In building construction, a plenum is a separate space provided for air circulation for heating, ventilation, and air-conditioning. It is commonly found in the space between the structural ceiling and a drop-down ceiling or under a raised floor. In commercial settings such as schools or office buildings, the plenum space is often used to house connecting communication cables. Because ordinary cabling introduces a toxic hazard in the event of fire, special plenum cabling is required in plenum areas. Plenum-rated cable has special insulation that has low smoke and low flame characteristics.
Temperature-tolerant products, like plenum-rated cable, reduce the need for costly metallic conduit. The ability to utilize air-handling spaces for cable and equipment installation without conduit lowers costs. Yet, products installed in those air-handling spaces must conform to a higher safety standard. Experience gained from the grim aftermath of building fires led to standards directing the minimum quality and type of products that may reside within air-handling spaces. Only products specifically tested for compliance with NFPA 262 (formerly UL 910) and UL 2043 are legal for installation within air-handling spaces while requiring little or no additional fire barrier, such as conduit or other baffles.
Local building codes govern the type, approval, and placement of cables and devices mounted within the environmental air handling spaces of building structures. The local code authority, which is typically the city where construction occurs, adopts various fire safety codes generated by the National Fire Protection Association, or NFPA. The most well-known code is NFPA 70, the National Electrical Code (NEC).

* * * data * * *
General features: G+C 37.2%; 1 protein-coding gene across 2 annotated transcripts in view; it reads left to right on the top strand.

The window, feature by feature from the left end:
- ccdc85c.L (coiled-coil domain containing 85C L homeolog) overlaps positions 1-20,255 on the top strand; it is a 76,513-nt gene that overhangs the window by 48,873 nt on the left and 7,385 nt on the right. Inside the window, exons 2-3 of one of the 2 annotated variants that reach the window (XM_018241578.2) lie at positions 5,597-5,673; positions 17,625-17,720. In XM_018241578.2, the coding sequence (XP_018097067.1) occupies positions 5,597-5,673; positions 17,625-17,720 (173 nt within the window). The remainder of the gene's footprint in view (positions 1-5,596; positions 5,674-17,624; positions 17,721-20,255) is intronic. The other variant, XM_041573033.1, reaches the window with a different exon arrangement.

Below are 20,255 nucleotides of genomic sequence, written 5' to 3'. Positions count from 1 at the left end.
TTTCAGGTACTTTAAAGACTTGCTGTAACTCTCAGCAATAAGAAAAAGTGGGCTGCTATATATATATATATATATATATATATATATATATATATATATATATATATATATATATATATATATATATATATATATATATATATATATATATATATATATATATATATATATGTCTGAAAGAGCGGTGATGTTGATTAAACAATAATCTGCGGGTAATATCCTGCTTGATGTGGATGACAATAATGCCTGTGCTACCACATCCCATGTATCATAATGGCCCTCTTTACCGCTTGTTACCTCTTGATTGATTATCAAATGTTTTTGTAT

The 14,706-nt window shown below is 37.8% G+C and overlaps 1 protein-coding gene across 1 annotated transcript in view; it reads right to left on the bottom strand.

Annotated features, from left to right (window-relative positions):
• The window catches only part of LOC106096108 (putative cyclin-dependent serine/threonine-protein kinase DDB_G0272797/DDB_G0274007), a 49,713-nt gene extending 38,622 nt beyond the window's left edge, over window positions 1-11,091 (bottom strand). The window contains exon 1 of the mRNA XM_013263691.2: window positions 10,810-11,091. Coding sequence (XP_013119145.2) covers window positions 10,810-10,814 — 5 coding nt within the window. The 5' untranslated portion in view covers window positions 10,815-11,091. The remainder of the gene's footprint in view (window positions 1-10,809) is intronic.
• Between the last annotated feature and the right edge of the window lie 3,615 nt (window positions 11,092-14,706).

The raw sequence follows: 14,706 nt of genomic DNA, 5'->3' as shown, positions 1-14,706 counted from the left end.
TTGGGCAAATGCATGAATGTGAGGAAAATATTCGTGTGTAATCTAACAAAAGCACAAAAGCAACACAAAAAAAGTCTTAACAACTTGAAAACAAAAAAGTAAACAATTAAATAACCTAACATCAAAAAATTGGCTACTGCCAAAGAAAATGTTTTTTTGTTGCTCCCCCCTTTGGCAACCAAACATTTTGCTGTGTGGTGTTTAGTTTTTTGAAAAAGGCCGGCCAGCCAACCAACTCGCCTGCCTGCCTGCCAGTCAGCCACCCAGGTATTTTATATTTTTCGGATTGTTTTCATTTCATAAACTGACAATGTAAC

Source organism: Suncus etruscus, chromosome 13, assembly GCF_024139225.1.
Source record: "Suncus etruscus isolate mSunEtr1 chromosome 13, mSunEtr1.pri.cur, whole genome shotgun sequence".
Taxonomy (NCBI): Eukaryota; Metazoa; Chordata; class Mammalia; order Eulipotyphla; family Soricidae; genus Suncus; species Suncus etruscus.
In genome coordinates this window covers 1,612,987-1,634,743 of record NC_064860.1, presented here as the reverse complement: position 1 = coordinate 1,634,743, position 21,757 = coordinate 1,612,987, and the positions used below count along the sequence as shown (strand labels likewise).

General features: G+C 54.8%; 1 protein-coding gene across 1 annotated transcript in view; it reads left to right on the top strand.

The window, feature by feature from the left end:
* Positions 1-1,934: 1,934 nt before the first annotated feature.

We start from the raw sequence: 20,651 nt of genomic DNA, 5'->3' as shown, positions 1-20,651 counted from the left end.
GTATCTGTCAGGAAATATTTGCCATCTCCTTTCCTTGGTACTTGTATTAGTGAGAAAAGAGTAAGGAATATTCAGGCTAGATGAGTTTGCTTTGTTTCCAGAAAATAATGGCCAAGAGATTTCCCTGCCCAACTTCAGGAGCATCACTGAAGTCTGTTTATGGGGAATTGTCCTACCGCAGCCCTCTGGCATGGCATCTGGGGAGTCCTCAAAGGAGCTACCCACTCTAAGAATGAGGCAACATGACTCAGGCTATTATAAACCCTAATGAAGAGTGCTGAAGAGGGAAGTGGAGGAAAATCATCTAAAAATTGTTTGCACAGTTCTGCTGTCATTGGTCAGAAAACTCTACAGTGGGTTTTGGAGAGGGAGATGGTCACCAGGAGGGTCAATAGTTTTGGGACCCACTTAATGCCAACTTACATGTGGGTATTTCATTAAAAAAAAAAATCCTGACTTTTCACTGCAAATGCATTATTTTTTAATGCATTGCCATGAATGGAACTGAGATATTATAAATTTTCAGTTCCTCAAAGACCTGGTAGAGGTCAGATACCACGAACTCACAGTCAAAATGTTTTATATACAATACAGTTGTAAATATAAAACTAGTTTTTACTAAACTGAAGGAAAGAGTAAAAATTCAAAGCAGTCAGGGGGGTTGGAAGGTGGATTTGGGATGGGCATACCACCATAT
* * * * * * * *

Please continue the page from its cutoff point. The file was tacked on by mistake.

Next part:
Plenum and non-plenum cables can be any type of cable – Coaxial, Ethernet, HDMI, fiber optic, etc. The term “Plenum” and “Non-Plenum” simply refers to the outer jacket/cover that protects the cable.
Plenum-rated cables, also known as CMP (Communications Multipurpose Plenum), have the highest flame rating and the highest cost. They’re covered with a low-smoke polyvinyl chloride (PVC) or fluorinated ethylene polymer (FEP) fire-retardant jacket. The jacket is designed to restrict flame propagation within 5 ft, reduce the amount of smoke and toxic fumes released, and self-extinguish in the event of a fire. Thus, fire and building safety codes mandate plenum-rated cables be used in plenum spaces and air ducts. They can also be used in non-plenum areas.
Non-Plenum cables, on the other hand, are much cheaper and not as fire-resistant. When burned, they release toxic fumes such as hydrochloric acid and dioxin. Therefore, they may not be used in the plenum areas. Otherwise, deadly gases will rapidly circulate through the building. The two most common non-plenum cables are riser-rated cable or CMR (Communications Multipurpose Riser) and CM (Communications Multipurpose).
CMR cables are mainly used in risers and vertical shafts to run cable through multiple floors. They are designed to prevent fires from spreading between floors. CM cable is the least fire-resistant and the cheapest. It’s suited for general installations, like connecting a computer to a wall, and can also be used in areas without fire code restrictions on cable types.
“Communication Multipurpose Plenum”
“Communication Multipurpose Riser”
|Most fire resistant||Less fire resistant||Least fire resistant|